Descartes Meditations

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In Descartes’ Meditations on First Philosophy, we follow a pensive man distrustful of all his beliefs and notions about the world, and his existence. Throughout the book, he slowly reacquires only those beliefs that he finds to be absolutely certain through numerous philosophical arguments. He proves the existence of God and material things, and puts forth a famous dualist argument that continues to be hotly debated to this day. By the time we reach the sixth and final meditation, Descartes has deserted all of his previous beliefs, and rebuilt his idea of the world, consisting only of those beliefs he has proven to himself. In this meditation, Descartes focuses on proving the existence of material things, and that there is a distinction …show more content…

By extension, Descartes means that the essence of the body is to have spatial existence. The distinction he attempts to point out is that the mind’s sole purpose is to think, and it is not necessarily a tangible entity located in space. In his second premise, Descartes says that he conceives of minds as being capable of existing apart from all bodies, and he conceives of bodies as capable of existing without minds. He comes to this through reasoning that if he has two clear and distinct ideas of two different substances (the body and the mind), he can conceive of those substances existing without each other. Descartes goes on to state that God has the power to bring about whatever he conceives possible. His reasoning behind this is that God is omnipotent (all-powerful), omniscient (all-knowing), and omnibenevolent (all-good). Hence, God, being all-powerful, has the ability to do anything, including bringing about whatever one conceives possible. Since God has the power to do this, and Descartes has a clear and distinct idea of mind and body as distinct substances (one able to exist without the other), he comes to the conclusion that the mind is actually distinct from the body, and can exist apart from it. Here is what the structure of his argument looks like:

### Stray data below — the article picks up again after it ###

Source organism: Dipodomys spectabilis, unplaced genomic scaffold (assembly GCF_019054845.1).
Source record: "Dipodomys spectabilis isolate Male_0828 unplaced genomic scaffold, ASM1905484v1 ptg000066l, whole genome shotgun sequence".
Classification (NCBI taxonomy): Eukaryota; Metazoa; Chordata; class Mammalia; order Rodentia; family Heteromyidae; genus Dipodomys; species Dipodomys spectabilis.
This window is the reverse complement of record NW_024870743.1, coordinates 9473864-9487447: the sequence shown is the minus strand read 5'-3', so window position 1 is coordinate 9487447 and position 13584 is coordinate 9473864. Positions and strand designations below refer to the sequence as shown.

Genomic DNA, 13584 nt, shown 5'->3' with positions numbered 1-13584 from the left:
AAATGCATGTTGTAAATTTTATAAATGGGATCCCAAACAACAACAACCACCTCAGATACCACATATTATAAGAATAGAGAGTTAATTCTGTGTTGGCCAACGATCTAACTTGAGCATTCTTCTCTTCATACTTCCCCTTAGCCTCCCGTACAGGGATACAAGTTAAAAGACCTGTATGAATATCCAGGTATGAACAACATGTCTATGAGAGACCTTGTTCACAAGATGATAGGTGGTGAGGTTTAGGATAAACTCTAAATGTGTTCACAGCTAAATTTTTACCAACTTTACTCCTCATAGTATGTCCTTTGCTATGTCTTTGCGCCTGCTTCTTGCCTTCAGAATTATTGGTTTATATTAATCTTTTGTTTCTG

1. I …show more content…

He is stating that one’s whole essence is a thinking thing. In the first premise, he makes clear his distinction between mind and body as two independent substances. However, there is really no way for him to know that his whole essence does not include some part of his physical body. After all, as far as any human knows, we are linked to our bodies at every point we exist in this world as a thinking thing. For this reason, I find the first premise to be unsupported. It is not enough to draw a distinction between two things, and conclude that their essences are completely different when, in fact, the two substances are complexly and causally linked at all times during our lives. Perhaps Descartes has uncovered part of one’s essence in the cogito argument, but there is really no way for him to make such a lofty claim with no support other than his personal perceptions. We can observe this fault by looking at a real world situation. Let’s pretend I am running. If I am running, my mind is making my body move to run, and my body is moving. Descartes would probably agree with this statement, as he does observe a complex and close relationship between the mind and body. By defining one’s whole essence as a thinking thing (by “I”

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